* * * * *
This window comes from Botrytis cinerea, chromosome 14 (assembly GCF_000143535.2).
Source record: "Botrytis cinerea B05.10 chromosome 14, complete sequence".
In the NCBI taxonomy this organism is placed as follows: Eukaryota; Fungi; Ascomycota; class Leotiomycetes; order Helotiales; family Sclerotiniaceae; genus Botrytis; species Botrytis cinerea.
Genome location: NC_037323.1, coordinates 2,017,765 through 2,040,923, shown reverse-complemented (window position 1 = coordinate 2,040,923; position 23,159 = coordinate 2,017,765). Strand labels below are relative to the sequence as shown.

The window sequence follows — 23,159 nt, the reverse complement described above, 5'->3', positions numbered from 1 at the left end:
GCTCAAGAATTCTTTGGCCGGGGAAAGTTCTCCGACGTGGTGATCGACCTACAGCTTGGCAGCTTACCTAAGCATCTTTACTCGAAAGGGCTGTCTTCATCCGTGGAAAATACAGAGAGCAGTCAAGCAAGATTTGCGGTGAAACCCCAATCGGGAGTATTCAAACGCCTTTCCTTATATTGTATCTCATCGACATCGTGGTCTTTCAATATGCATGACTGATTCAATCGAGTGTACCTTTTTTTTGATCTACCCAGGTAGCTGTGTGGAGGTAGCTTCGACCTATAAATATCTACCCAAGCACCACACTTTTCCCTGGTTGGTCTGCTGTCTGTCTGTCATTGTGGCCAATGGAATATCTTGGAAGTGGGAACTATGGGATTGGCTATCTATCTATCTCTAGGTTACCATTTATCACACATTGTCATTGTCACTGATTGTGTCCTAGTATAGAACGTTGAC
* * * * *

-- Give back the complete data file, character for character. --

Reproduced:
This window comes from Botrytis cinerea, chromosome 14 (assembly GCF_000143535.2).
Source record: "Botrytis cinerea B05.10 chromosome 14, complete sequence".
In the NCBI taxonomy this organism is placed as follows: Eukaryota; Fungi; Ascomycota; class Leotiomycetes; order Helotiales; family Sclerotiniaceae; genus Botrytis; species Botrytis cinerea.
Genome location: NC_037323.1, coordinates 2,017,765 through 2,040,923, shown reverse-complemented (window position 1 = coordinate 2,040,923; position 23,159 = coordinate 2,017,765). Strand labels below are relative to the sequence as shown.

The window sequence follows — 23,159 nt, the reverse complement described above, 5'->3', positions numbered from 1 at the left end:
GCTCAAGAATTCTTTGGCCGGGGAAAGTTCTCCGACGTGGTGATCGACCTACAGCTTGGCAGCTTACCTAAGCATCTTTACTCGAAAGGGCTGTCTTCATCCGTGGAAAATACAGAGAGCAGTCAAGCAAGATTTGCGGTGAAACCCCAATCGGGAGTATTCAAACGCCTTTCCTTATATTGTATCTCATCGACATCGTGGTCTTTCAATATGCATGACTGATTCAATCGAGTGTACCTTTTTTTTGATCTACCCAGGTAGCTGTGTGGAGGTAGCTTCGACCTATAAATATCTACCCAAGCACCACACTTTTCCCTGGTTGGTCTGCTGTCTGTCTGTCATTGTGGCCAATGGAATATCTTGGAAGTGGGAACTATGGGATTGGCTATCTATCTATCTCTAGGTTACCATTTATCACACATTGTCATTGTCACTGATTGTGTCCTAGTATAGAACGTTGAC